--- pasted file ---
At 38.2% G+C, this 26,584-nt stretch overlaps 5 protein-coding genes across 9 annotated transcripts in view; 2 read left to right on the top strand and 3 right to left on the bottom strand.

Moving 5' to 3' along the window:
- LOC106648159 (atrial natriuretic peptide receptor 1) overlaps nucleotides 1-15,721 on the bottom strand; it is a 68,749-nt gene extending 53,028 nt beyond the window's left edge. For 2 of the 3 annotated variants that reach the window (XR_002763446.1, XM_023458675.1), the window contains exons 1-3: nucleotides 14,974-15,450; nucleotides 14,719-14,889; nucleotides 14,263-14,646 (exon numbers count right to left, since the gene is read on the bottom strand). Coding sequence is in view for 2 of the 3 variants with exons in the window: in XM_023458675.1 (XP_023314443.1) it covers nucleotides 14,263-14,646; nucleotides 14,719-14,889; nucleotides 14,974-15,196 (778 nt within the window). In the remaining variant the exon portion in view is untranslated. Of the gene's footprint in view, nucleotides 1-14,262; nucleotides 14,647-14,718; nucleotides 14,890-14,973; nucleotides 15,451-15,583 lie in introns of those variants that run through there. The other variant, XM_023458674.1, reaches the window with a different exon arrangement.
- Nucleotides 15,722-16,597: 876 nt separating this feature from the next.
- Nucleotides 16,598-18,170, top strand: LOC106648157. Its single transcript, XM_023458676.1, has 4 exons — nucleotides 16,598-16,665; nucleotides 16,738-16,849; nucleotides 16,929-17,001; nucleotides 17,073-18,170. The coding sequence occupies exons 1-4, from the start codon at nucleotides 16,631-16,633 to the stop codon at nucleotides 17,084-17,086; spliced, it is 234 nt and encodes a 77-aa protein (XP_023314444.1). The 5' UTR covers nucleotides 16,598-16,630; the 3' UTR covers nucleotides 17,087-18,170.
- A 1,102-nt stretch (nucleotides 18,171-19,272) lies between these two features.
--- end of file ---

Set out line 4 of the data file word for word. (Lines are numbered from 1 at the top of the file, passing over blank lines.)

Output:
- Nucleotides 15,722-16,597: 876 nt separating this feature from the next.